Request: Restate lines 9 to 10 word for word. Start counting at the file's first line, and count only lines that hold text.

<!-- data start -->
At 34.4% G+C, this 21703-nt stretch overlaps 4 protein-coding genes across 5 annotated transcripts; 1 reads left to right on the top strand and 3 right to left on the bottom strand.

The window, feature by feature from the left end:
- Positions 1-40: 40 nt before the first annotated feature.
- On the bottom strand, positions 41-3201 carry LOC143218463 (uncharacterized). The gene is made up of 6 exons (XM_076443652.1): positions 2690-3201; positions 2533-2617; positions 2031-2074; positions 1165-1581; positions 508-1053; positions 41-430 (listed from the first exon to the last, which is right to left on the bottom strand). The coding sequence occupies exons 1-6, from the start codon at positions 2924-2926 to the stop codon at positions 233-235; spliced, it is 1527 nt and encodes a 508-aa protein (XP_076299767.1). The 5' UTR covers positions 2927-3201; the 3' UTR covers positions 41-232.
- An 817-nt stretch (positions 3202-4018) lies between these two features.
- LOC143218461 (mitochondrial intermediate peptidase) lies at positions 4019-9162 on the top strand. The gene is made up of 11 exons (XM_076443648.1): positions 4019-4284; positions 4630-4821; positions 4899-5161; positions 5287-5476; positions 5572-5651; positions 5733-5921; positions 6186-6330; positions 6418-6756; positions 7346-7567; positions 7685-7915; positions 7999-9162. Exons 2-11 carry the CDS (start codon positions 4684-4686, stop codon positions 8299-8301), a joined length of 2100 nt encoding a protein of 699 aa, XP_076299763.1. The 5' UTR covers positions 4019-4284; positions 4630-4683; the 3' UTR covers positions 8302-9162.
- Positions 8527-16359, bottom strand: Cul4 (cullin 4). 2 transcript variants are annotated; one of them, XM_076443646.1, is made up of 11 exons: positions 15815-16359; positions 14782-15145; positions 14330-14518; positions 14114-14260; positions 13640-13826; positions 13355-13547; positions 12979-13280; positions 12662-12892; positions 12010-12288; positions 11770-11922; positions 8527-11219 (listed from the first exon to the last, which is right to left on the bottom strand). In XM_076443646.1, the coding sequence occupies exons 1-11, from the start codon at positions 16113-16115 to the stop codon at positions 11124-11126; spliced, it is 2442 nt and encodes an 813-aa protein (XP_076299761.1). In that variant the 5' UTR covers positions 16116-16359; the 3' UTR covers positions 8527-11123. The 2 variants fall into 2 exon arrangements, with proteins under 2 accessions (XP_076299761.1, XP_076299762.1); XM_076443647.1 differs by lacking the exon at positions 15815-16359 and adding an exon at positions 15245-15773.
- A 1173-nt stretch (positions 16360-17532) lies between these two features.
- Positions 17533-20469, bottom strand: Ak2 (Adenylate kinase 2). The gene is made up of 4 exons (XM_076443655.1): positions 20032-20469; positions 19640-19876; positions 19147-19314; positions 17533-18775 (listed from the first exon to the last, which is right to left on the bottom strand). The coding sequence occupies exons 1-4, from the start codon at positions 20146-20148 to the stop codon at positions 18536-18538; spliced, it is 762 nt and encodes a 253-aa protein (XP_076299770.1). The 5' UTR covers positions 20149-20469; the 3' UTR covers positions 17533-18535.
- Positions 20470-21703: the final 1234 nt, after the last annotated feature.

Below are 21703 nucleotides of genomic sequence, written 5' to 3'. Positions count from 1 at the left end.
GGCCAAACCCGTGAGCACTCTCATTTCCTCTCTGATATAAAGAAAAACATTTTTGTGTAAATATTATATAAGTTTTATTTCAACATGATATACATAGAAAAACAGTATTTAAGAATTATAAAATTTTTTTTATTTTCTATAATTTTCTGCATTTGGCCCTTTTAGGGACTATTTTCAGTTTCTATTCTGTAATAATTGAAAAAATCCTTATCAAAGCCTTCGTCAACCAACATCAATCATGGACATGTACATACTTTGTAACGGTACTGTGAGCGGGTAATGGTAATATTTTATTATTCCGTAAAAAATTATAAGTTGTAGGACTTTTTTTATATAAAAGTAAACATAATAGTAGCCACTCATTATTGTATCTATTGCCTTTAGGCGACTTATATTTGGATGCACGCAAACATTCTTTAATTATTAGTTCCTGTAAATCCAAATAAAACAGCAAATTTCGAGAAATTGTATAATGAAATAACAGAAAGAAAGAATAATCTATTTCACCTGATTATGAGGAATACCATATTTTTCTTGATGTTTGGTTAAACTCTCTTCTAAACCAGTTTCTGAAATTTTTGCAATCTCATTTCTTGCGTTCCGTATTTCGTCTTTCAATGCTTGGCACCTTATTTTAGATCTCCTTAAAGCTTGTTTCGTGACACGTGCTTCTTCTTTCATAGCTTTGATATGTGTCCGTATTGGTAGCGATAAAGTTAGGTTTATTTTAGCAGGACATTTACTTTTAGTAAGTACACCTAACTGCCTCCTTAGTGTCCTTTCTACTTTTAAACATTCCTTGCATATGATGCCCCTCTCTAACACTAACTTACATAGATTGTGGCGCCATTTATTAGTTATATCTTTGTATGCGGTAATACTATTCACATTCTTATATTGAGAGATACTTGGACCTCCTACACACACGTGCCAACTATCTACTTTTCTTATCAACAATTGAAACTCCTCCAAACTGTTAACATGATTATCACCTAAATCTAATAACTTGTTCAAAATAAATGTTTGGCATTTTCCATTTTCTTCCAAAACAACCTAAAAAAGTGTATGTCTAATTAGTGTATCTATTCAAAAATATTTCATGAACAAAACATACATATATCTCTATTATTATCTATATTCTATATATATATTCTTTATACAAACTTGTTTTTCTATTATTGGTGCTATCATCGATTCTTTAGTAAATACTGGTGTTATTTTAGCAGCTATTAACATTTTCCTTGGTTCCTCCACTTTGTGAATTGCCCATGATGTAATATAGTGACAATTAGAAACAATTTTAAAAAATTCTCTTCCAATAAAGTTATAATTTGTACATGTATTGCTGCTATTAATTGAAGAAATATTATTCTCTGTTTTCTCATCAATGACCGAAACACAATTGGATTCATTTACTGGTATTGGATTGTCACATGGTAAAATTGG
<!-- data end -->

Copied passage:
- Positions 17533-20469, bottom strand: Ak2 (Adenylate kinase 2). The gene is made up of 4 exons (XM_076443655.1): positions 20032-20469; positions 19640-19876; positions 19147-19314; positions 17533-18775 (listed from the first exon to the last, which is right to left on the bottom strand). The coding sequence occupies exons 1-4, from the start codon at positions 20146-20148 to the stop codon at positions 18536-18538; spliced, it is 762 nt and encodes a 253-aa protein (XP_076299770.1). The 5' UTR covers positions 20149-20469; the 3' UTR covers positions 17533-18535.
- Positions 20470-21703: the final 1234 nt, after the last annotated feature.